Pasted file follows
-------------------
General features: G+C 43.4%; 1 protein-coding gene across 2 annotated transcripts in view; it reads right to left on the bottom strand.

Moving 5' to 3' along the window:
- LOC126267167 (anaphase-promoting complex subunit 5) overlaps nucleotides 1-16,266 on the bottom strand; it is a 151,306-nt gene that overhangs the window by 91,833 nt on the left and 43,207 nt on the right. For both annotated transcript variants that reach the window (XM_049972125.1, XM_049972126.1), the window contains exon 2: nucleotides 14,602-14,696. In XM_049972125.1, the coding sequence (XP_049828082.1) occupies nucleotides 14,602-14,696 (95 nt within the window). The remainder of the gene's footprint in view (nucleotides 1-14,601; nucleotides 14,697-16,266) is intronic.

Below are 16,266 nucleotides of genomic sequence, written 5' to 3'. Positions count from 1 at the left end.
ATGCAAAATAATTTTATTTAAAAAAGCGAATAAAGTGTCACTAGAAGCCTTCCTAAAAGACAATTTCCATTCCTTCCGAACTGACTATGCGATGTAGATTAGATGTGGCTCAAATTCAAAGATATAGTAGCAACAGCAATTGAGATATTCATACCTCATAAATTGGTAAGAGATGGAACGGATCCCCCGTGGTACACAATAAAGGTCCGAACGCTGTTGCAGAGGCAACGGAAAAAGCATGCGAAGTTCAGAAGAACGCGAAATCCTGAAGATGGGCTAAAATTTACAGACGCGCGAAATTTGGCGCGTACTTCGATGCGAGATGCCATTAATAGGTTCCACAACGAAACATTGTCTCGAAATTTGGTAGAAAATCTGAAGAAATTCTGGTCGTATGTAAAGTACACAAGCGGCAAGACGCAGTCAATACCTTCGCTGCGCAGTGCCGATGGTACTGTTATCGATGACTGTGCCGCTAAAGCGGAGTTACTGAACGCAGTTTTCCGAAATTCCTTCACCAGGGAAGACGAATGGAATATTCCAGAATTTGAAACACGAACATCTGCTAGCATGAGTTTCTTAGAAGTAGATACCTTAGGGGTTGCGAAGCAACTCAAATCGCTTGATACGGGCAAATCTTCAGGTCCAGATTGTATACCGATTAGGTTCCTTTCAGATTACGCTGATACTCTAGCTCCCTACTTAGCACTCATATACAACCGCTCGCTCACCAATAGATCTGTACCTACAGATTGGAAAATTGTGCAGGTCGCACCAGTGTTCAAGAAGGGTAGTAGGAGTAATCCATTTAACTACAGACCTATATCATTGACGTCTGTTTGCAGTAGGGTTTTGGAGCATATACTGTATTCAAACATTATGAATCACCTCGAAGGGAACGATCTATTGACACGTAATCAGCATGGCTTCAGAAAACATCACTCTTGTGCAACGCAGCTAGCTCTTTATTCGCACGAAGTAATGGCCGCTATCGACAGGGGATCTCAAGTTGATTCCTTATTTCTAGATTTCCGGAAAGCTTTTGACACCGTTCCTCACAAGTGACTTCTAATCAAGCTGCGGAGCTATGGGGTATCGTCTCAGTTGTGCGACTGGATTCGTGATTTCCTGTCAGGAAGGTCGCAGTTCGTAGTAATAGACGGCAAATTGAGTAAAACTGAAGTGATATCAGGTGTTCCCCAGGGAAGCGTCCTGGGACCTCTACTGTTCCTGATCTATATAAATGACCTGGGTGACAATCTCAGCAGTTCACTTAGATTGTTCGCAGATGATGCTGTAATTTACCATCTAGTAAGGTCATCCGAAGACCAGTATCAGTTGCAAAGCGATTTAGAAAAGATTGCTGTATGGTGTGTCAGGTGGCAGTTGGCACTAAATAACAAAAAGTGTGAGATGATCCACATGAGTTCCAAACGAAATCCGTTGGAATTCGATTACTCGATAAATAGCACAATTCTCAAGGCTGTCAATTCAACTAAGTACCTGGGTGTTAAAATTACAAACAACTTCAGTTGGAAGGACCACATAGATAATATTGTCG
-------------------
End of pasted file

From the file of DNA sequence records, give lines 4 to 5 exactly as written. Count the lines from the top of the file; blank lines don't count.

Below are 16,266 nucleotides of genomic sequence, written 5' to 3'. Positions count from 1 at the left end.
ATGCAAAATAATTTTATTTAAAAAAGCGAATAAAGTGTCACTAGAAGCCTTCCTAAAAGACAATTTCCATTCCTTCCGAACTGACTATGCGATGTAGATTAGATGTGGCTCAAATTCAAAGATATAGTAGCAACAGCAATTGAGATATTCATACCTCATAAATTGGTAAGAGATGGAACGGATCCCCCGTGGTACACAATAAAGGTCCGAACGCTGTTGCAGAGGCAACGGAAAAAGCATGCGAAGTTCAGAAGAACGCGAAATCCTGAAGATGGGCTAAAATTTACAGACGCGCGAAATTTGGCGCGTACTTCGATGCGAGATGCCATTAATAGGTTCCACAACGAAACATTGTCTCGAAATTTGGTAGAAAATCTGAAGAAATTCTGGTCGTATGTAAAGTACACAAGCGGCAAGACGCAGTCAATACCTTCGCTGCGCAGTGCCGATGGTACTGTTATCGATGACTGTGCCGCTAAAGCGGAGTTACTGAACGCAGTTTTCCGAAATTCCTTCACCAGGGAAGACGAATGGAATATTCCAGAATTTGAAACACGAACATCTGCTAGCATGAGTTTCTTAGAAGTAGATACCTTAGGGGTTGCGAAGCAACTCAAATCGCTTGATACGGGCAAATCTTCAGGTCCAGATTGTATACCGATTAGGTTCCTTTCAGATTACGCTGATACTCTAGCTCCCTACTTAGCACTCATATACAACCGCTCGCTCACCAATAGATCTGTACCTACAGATTGGAAAATTGTGCAGGTCGCACCAGTGTTCAAGAAGGGTAGTAGGAGTAATCCATTTAACTACAGACCTATATCATTGACGTCTGTTTGCAGTAGGGTTTTGGAGCATATACTGTATTCAAACATTATGAATCACCTCGAAGGGAACGATCTATTGACACGTAATCAGCATGGCTTCAGAAAACATCACTCTTGTGCAACGCAGCTAGCTCTTTATTCGCACGAAGTAATGGCCGCTATCGACAGGGGATCTCAAGTTGATTCCTTATTTCTAGATTTCCGGAAAGCTTTTGACACCGTTCCTCACAAGTGACTTCTAATCAAGCTGCGGAGCTATGGGGTATCGTCTCAGTTGTGCGACTGGATTCGTGATTTCCTGTCAGGAAGGTCGCAGTTCGTAGTAATAGACGGCAAATTGAGTAAAACTGAAGTGATATCAGGTGTTCCCCAGGGAAGCGTCCTGGGACCTCTACTGTTCCTGATCTATATAAATGACCTGGGTGACAATCTCAGCAGTTCACTTAGATTGTTCGCAGATGATGCTGTAATTTACCATCTAGTAAGGTCATCCGAAGACCAGTATCAGTTGCAAAGCGATTTAGAAAAGATTGCTGTATGGTGTGTCAGGTGGCAGTTGGCACTAAATAACAAAAAGTGTGAGATGATCCACATGAGTTCCAAACGAAATCCGTTGGAATTCGATTACTCGATAAATAGCACAATTCTCAAGGCTGTCAATTCAACTAAGTACCTGGGTGTTAAAATTACAAACAACTTCAGTTGGAAGGACCACATAGATAATATTGTCG